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The Oscars are back — but who will watch? The stakes have never been higher

A person in a suit holds Oscars statues backstage
The theme of this year’s Oscars is “Movie Lovers Unite,” a rallying cry for film fans at a moment when the medium is facing a deep existential crisis.
(Al Seib / Los Angeles Times)
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On Sunday evening, millions will tune in to the 94th Academy Awards — some, the film academy hopes, watching the show for the first time or returning to the fold as domestic viewership for Hollywood’s biggest night dwindled to a record-low 10.5 million last year.

Tom Fleischman, who won a sound mixing Oscar in 2012 for Martin Scorsese’s “Hugo” and was nominated four other times, will be among them, tuning in from his home in Nyack, N.Y. But, outraged over the academy’s recent decision to shift eight below-the-line and short-film awards out of the live ceremony, he says he’ll be watching for the last time.

“The only reason I’m going to watch it is to see if anyone else is going to speak truth to power,” said Fleischman, who resigned from the Academy of Motion Pictures Arts and Sciences in December, frustrated over the direction the organization has taken after more than 30 years as a member. “Winning an Oscar is the pinnacle of one’s career, and they’ve demeaned it. It’s unconscionable.”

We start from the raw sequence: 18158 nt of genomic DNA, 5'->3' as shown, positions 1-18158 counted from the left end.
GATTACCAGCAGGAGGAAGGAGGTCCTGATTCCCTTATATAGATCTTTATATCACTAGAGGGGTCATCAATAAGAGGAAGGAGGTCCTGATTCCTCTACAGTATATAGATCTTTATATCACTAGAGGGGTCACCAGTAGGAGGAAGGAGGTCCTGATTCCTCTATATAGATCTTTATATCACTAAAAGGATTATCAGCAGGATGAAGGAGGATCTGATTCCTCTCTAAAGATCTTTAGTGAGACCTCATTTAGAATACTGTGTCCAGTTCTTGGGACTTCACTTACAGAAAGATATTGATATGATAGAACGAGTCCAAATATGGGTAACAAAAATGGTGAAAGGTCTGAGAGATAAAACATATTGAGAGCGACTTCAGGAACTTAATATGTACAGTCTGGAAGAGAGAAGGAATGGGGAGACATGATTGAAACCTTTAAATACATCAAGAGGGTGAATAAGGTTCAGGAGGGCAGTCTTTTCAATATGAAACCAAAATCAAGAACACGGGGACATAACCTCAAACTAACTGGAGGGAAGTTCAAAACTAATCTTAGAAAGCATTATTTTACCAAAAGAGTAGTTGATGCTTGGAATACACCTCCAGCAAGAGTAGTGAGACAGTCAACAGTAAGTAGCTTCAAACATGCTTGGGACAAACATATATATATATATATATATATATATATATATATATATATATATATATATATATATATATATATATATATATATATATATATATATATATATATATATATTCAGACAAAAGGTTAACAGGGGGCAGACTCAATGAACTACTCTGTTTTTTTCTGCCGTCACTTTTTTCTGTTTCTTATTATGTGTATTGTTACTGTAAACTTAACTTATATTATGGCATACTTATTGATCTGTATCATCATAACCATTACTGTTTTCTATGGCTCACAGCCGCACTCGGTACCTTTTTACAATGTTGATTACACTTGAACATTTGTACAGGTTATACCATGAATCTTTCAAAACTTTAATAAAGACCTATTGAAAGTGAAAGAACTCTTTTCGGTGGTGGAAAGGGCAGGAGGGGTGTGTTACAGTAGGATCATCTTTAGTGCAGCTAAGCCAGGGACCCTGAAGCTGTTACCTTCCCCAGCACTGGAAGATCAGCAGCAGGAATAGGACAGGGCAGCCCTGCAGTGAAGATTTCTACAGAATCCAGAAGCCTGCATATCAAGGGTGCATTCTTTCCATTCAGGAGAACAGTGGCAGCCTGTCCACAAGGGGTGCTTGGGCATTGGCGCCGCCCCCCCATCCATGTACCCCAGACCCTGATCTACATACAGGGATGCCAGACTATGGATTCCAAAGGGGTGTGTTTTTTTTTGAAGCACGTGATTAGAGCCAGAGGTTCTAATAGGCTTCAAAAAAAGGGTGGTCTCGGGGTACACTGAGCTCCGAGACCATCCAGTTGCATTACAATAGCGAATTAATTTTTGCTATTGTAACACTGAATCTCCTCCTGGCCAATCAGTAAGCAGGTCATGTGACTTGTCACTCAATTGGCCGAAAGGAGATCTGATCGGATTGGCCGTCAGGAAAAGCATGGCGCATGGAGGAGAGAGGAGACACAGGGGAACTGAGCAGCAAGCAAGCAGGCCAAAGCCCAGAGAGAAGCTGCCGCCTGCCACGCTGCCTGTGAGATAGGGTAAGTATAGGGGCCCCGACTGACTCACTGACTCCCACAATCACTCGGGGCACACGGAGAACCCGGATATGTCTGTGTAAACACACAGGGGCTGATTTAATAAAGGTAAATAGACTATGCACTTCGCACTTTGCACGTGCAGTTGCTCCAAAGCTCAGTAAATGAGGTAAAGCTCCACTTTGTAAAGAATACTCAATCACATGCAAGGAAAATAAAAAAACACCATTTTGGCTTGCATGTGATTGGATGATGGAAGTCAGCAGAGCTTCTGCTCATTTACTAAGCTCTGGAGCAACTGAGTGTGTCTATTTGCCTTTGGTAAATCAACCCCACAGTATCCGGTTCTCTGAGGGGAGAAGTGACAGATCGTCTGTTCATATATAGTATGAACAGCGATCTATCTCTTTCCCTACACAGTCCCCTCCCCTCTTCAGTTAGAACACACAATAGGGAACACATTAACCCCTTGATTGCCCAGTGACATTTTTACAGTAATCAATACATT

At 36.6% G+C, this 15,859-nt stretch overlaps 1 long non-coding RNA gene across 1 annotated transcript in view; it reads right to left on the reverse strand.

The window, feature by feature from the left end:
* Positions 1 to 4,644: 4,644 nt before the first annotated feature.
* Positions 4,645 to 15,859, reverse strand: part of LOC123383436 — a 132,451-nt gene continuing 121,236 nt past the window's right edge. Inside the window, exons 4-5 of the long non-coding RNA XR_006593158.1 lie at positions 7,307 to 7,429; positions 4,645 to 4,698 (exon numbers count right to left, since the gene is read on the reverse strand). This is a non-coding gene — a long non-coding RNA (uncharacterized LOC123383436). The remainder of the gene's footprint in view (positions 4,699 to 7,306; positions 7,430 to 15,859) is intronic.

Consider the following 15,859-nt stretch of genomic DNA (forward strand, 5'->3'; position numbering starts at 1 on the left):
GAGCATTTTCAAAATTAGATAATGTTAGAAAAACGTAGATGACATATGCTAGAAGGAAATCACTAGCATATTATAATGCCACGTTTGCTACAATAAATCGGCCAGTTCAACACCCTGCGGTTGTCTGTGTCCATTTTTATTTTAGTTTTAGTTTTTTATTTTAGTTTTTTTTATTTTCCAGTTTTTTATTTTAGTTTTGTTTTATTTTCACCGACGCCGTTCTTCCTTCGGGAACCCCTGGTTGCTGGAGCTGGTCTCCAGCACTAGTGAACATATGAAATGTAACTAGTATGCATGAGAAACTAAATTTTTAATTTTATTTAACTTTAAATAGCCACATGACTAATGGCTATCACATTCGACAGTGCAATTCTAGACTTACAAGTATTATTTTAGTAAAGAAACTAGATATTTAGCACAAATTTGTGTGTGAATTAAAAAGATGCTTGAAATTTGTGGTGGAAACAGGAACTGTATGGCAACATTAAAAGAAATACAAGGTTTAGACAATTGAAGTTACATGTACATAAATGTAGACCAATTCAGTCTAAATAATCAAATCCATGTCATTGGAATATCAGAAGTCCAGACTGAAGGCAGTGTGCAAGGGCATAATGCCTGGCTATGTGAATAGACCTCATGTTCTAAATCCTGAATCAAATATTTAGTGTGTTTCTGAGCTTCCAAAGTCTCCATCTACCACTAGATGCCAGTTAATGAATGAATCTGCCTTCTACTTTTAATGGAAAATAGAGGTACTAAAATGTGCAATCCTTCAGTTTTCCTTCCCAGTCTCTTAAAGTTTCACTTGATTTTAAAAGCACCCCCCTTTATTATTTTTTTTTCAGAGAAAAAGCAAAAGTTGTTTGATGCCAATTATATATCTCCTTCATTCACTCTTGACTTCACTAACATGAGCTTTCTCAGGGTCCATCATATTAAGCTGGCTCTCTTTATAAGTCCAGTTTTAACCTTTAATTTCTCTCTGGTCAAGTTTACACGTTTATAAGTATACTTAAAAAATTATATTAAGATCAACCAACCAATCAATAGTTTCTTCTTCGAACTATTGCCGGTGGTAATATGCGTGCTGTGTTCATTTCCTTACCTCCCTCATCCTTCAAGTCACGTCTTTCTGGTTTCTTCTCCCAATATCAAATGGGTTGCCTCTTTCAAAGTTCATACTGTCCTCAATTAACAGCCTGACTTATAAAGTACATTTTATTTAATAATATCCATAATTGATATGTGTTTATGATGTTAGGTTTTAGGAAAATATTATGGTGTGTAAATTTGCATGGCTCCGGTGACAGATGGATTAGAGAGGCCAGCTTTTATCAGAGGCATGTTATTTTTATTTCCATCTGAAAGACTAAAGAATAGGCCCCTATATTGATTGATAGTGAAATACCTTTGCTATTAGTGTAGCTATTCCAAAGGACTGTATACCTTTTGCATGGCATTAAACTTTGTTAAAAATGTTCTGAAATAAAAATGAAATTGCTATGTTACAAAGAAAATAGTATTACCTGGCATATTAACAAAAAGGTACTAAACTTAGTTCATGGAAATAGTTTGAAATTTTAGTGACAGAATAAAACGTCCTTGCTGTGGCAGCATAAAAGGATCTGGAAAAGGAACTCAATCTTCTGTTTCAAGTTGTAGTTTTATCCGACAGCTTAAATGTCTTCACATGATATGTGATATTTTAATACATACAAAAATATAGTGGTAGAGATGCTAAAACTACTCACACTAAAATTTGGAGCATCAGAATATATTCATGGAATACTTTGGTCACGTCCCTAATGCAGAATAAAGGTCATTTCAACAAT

The theme of this year’s Oscars is “Movie Lovers Unite,” a rallying cry for film fans at a moment when the medium is facing a deep existential crisis accelerated by the COVID-19 pandemic. But within the academy, as the organization struggles to rebound from last year’s widely panned, pandemic-dampened telecast, that sense of unity has been fractured by weeks of bitter in-fighting over the very meaning and future of the awards.

For an academy already wrangling with thorny issues of inclusion and the financial burdens of a costly, recently opened museum, the firestorm over this year’s show has exacerbated existing strains and opened up new wounds.

“It’s only a tiny matter in the vast scale of world events at the moment,” said one current nominee, who declined to speak on the record due to the sensitivity of the situation. “But it has been a painful period for the academy.”

Last month, pressured by its broadcast partner ABC to tighten and reinvigorate the often bloated telecast, the academy announced that the Oscars for the crafts of film editing, makeup and hairstyling, original score, production design, and sound, as well as the three short-film categories, will be given out off-air in the hour before the show begins. The winners will be revealed to the public on social media and clips of the acceptance speeches will be edited into the broadcast.